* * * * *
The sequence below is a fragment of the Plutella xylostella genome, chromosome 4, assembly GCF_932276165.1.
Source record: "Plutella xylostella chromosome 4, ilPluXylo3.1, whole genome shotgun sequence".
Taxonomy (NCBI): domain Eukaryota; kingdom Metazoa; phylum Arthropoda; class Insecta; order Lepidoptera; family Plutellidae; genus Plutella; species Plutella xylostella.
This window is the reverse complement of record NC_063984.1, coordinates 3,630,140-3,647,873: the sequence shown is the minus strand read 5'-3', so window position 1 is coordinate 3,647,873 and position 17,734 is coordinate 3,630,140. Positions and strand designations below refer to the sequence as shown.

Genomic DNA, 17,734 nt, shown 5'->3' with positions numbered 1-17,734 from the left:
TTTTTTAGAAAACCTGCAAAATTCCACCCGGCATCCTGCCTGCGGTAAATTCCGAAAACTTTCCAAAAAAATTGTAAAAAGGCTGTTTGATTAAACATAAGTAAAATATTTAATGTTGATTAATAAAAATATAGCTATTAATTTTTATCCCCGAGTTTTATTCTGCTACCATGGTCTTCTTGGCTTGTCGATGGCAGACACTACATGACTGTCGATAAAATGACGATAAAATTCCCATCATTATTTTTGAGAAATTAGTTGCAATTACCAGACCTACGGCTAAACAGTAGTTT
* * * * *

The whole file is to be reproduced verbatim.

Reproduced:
The sequence below is a fragment of the Plutella xylostella genome, chromosome 4, assembly GCF_932276165.1.
Source record: "Plutella xylostella chromosome 4, ilPluXylo3.1, whole genome shotgun sequence".
Taxonomy (NCBI): domain Eukaryota; kingdom Metazoa; phylum Arthropoda; class Insecta; order Lepidoptera; family Plutellidae; genus Plutella; species Plutella xylostella.
This window is the reverse complement of record NC_063984.1, coordinates 3,630,140-3,647,873: the sequence shown is the minus strand read 5'-3', so window position 1 is coordinate 3,647,873 and position 17,734 is coordinate 3,630,140. Positions and strand designations below refer to the sequence as shown.

Genomic DNA, 17,734 nt, shown 5'->3' with positions numbered 1-17,734 from the left:
TTTTTTAGAAAACCTGCAAAATTCCACCCGGCATCCTGCCTGCGGTAAATTCCGAAAACTTTCCAAAAAAATTGTAAAAAGGCTGTTTGATTAAACATAAGTAAAATATTTAATGTTGATTAATAAAAATATAGCTATTAATTTTTATCCCCGAGTTTTATTCTGCTACCATGGTCTTCTTGGCTTGTCGATGGCAGACACTACATGACTGTCGATAAAATGACGATAAAATTCCCATCATTATTTTTGAGAAATTAGTTGCAATTACCAGACCTACGGCTAAACAGTAGTTT